|Dissecting my amiga childhood|
I just finished uploading a few videos of me dissecting one of my amiga 500s. It struck me just how much our view of technology has changed, yet how little the actual technology has changed. In many ways our technological progression has even reversed.
Back in those days a new computer could mean an entirely new architecture, custom dedicated chips, entirely new input methods and, of course, massive leaps forwards in raw processing. What exactly do we get these days? 8% better performance. A bit more diskspace. Once in a blue moon maybe an interesting new connector and underlying technology (really quite fascinated by usb-c). Underwhelming doesn't even begin to describe it.
The pioneering spirit is dead. Its grave has been cemented over and a basketball court serves as its gravestone. Don't get me wrong, I get it. Developing CPUs and GPUs is -expensive-. So expensive that we've pretty much ended up with two behemoths to pick between, intel and amd. Throw in nvidia as a competitor to amd when it comes to GPUs as well.
Exciting. I can pick between x86 and.. x86. Between radeon and geforce. Man, building computers today sure is a thrilling experience. To be even more petty; if I hear one more person brag about how deep their understanding of technology runs because they can slot pci-e cards into their pre-designed, pre-mounted, clearly marked sockets I will bludgeon my inner child to death with a boredom stick.
There's more to my reasoning than just a sense of elitism and illusionary superiority however. Since the amount of choices we have is limited to one or maybe two in rare cases people of today, and more importantly the youth of today, has no reason to ever look outside that narrow viewframe. Attempting to discuss the architectures themselves is impossible since they never have, nor do they have any reason to, tried anything besides x86. Even trying to broach the subject of instruction sets is impossible unless you're talking to an engineer.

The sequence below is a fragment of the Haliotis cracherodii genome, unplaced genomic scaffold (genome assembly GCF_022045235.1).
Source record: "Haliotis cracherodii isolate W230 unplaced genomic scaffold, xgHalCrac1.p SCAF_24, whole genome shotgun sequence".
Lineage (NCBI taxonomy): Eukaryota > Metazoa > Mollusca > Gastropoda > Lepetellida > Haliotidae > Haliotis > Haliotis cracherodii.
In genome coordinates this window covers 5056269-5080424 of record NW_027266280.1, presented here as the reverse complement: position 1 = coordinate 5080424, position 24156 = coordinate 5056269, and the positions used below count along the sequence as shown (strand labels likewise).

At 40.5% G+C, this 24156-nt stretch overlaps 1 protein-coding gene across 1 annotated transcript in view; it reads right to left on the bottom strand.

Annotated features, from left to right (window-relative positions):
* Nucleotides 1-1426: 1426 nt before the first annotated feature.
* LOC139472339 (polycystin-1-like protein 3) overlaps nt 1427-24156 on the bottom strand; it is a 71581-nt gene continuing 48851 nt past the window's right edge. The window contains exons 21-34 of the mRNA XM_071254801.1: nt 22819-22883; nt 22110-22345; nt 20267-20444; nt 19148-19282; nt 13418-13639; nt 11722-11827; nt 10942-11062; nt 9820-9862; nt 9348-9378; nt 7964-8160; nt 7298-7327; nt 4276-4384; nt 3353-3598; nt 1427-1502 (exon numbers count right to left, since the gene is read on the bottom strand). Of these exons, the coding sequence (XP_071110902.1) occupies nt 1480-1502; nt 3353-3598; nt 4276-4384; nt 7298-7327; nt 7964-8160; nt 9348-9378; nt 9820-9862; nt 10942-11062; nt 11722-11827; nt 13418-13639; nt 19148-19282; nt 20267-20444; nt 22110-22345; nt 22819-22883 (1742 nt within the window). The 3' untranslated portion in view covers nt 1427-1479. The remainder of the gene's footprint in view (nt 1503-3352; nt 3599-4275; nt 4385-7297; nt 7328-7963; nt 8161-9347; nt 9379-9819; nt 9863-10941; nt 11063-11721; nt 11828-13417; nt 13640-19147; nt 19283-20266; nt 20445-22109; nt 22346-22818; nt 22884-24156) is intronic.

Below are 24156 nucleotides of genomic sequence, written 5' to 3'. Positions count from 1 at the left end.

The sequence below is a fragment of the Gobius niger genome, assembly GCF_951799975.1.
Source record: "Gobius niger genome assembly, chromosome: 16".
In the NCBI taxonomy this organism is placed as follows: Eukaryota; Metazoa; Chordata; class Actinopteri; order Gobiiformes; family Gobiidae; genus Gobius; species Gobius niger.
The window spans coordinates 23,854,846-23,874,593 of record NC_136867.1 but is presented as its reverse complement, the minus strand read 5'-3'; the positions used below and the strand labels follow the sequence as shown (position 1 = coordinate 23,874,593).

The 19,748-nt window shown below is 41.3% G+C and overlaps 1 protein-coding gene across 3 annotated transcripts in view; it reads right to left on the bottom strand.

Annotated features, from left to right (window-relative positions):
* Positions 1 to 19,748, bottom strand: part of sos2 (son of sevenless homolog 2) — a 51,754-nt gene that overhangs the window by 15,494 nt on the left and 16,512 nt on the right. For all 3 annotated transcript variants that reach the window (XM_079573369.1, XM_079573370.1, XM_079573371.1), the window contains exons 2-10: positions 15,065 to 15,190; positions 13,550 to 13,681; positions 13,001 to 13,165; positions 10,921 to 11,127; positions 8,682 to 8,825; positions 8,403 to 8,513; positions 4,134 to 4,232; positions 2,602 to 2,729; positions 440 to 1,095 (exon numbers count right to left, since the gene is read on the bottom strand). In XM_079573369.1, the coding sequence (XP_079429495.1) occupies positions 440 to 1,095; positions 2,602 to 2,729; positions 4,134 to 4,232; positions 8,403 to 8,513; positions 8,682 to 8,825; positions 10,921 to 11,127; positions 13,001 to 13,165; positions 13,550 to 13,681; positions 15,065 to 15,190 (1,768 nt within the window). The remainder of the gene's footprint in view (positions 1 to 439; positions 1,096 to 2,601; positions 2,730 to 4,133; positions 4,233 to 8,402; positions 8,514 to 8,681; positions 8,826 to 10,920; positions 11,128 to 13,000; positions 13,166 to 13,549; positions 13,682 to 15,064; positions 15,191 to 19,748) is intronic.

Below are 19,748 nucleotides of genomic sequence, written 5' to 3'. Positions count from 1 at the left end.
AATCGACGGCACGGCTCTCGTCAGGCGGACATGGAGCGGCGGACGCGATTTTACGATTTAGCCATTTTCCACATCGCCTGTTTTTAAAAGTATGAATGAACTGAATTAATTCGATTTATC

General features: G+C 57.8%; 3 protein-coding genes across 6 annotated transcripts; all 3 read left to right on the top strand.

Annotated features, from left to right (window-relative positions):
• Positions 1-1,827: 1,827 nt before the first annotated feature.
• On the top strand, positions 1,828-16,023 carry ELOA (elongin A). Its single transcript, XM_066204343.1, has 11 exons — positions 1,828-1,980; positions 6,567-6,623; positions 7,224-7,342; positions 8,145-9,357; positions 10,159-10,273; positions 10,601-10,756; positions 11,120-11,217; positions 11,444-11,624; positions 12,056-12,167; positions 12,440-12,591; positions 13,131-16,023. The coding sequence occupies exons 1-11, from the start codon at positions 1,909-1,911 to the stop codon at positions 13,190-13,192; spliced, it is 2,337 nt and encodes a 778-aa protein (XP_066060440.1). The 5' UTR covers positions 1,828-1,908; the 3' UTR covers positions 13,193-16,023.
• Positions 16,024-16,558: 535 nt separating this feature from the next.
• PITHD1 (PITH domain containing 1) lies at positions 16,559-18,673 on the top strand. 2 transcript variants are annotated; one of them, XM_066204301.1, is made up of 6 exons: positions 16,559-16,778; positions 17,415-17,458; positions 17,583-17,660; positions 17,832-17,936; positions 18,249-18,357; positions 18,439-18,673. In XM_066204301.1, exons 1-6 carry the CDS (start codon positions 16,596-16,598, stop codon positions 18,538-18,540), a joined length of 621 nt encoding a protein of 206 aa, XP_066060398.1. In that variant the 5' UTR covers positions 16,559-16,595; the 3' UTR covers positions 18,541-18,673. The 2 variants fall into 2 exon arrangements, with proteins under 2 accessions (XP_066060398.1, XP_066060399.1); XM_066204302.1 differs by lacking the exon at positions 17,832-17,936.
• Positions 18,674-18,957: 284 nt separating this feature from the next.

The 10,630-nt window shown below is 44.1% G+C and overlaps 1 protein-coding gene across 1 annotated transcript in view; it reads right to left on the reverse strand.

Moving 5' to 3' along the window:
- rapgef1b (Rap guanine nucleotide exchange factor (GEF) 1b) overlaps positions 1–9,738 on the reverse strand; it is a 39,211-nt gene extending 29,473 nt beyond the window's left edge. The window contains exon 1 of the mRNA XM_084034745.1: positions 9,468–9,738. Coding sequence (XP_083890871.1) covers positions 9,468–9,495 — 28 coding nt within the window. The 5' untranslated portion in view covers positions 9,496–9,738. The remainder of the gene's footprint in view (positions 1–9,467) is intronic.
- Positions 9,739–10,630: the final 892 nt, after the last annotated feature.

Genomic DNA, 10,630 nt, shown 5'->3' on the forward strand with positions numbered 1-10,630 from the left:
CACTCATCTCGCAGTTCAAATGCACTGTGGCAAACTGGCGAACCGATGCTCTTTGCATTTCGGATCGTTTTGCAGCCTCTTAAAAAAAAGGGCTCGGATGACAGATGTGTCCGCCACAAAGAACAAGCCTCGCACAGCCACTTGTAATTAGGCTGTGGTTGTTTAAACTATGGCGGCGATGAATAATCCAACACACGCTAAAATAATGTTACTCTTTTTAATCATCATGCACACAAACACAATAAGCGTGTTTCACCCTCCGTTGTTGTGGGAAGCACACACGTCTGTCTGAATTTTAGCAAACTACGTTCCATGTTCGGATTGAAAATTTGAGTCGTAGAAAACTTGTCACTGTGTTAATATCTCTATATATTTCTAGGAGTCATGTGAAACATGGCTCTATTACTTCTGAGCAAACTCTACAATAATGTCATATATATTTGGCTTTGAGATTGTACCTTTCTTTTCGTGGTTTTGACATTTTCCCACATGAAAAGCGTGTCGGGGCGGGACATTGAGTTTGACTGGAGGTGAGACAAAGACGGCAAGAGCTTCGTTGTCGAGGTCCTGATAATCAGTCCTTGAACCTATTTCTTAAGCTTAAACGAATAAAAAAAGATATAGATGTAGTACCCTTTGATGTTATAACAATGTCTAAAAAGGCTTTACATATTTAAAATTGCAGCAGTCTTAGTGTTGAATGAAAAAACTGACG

Programmers of today seem to just vaguely know what the heap and stack is. It's so abstracted that they have no reason to learn anything beyond what is the latest buzzword they can throw around. Not just no reason but it would actually be a detriment for them to spend the time to learn what their own code actually does since the employers value the buzzwords, not deep understanding.
I keep hearing we live in the "age of choice" yet for every gadget launched it seems the amount of choices decrease. 5000 different cellphones all running the same hardware and one or two operating systems.
Our technology isn't just stagnating because of disinterest, it's stagnating because future generations will reason that they have no reason to advance the technology itself, they just need to learn the latest abstraction of an abstraction of an abstraction of the hardware. Then keep insisting that their customers buy the 8% faster version because their stack is 9% slower in each iteration.